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APIs specify the functionality available on the bus. To do this you define API classes within your file. You can also define your API elsewhere and import it into your file.

For further discussion of APIs see the concepts section.

An example API

# An example API. You can define this in your,
# or import into your file from elsewhere

class SupportCaseApi(Api):
    # An event,
    # available at
    case_created = Event(parameters=('id', 'sender', 'subject', 'body'))

    # Options for this API
    class Meta:
        # API name on the bus
        name = ''

    # Will be available as a remote procedure call at
    def get(self, id):
        return get_case_from_db(pk=id)

A service can define zero or more APIs, and each API can contain zero or more events and zero or more procedures.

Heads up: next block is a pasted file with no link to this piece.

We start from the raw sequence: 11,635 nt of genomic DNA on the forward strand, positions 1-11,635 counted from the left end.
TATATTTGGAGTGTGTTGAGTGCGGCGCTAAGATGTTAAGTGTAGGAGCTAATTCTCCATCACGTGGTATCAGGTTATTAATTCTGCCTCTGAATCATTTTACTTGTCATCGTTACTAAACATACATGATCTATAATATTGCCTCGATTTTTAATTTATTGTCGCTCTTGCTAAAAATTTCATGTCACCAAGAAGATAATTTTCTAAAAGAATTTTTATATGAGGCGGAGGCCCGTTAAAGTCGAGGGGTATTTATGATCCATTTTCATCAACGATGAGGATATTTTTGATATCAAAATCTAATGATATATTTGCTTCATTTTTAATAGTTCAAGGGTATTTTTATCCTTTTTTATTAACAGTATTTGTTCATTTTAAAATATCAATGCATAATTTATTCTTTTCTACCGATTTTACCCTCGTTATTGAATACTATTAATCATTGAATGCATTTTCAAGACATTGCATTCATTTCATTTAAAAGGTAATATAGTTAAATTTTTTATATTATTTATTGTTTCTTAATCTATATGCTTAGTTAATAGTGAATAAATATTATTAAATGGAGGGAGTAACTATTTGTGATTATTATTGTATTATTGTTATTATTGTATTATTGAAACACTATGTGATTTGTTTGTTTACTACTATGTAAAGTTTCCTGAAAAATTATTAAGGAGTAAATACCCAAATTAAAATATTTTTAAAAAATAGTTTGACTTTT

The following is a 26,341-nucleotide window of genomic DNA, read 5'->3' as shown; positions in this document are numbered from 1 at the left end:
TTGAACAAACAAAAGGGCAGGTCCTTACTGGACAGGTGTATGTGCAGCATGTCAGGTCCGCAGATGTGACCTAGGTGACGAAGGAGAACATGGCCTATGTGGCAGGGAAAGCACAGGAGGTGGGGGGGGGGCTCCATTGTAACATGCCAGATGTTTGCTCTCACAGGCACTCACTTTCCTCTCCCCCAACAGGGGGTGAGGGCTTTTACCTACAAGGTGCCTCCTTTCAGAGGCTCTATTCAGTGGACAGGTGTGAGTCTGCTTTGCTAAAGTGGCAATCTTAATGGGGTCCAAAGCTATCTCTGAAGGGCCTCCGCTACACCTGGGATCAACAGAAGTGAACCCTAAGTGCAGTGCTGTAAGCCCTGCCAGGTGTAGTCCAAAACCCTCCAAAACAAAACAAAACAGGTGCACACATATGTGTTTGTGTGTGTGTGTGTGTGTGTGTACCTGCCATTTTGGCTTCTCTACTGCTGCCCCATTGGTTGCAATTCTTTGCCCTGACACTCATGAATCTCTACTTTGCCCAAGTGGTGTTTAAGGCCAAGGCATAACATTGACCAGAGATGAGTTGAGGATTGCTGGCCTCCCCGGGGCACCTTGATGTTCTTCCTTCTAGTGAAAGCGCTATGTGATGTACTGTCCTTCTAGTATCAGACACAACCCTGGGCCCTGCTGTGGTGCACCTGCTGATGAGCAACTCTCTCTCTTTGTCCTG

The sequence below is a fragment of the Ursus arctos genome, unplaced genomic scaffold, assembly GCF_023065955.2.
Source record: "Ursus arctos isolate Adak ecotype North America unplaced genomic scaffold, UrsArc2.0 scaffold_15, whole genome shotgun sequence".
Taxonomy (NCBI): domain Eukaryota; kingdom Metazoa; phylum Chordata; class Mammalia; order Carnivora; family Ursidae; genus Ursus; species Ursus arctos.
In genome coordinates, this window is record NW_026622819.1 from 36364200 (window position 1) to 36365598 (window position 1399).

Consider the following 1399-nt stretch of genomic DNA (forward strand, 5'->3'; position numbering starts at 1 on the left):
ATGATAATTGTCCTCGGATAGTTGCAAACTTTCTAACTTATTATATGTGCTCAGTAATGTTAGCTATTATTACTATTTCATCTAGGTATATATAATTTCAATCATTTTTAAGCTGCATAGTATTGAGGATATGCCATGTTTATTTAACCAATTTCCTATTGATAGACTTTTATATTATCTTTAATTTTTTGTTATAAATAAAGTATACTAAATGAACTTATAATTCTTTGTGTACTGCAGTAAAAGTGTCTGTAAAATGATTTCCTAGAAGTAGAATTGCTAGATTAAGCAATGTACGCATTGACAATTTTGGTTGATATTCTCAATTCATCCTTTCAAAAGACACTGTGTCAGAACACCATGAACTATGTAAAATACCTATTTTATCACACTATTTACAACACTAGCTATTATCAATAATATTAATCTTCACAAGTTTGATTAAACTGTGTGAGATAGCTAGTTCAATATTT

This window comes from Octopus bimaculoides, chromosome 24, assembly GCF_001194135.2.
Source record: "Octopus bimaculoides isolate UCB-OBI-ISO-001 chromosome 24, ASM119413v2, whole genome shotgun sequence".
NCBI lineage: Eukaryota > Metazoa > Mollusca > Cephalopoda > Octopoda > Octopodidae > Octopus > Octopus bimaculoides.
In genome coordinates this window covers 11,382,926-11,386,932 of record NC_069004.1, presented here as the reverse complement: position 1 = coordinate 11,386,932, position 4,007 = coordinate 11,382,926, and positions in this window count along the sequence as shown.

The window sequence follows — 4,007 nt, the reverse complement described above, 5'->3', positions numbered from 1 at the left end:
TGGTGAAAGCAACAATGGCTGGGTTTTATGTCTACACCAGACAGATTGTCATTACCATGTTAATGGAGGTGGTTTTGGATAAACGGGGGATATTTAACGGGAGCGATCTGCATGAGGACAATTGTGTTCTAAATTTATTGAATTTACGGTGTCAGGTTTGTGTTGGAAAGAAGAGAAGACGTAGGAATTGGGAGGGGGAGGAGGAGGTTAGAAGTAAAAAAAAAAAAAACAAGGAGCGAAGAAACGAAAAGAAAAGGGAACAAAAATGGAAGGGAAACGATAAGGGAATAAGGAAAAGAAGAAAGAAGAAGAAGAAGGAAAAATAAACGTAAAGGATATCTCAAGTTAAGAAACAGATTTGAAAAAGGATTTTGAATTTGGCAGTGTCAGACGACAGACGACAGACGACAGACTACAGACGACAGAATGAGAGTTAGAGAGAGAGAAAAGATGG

The Meta class specifies options regarding the API, with name being the only required option. The name specifies how the API will be accessed on the bus.

You could call an RPC on the above API as follows:

bus = lightbus.create()

# Call the get_case() RPC.
case =

You can also fire an event on this API:

bus = lightbus.create()

# Fire the case_created event
    subject='I need support please!',


name (str)

Specifies the name of the API. This will determine how the API is addressed on the bus. See naming, below.

name is a required option.

Naming your APIs

As you can from the option in the example above, API names can contain periods which allow you to structure your bus in a suitable form for your situation. Some example API naming schemes may look like:

# Example API naming schemes for use within
Format:  <service>
Example: support.get_case()

Format:  <service>.<object>

Format:  <deparment>.<service>.<object>

Organising many APIs

  • Will lightbus recognise a bus package as well as a bus module? (i.e.bus/ TODO
    • It does now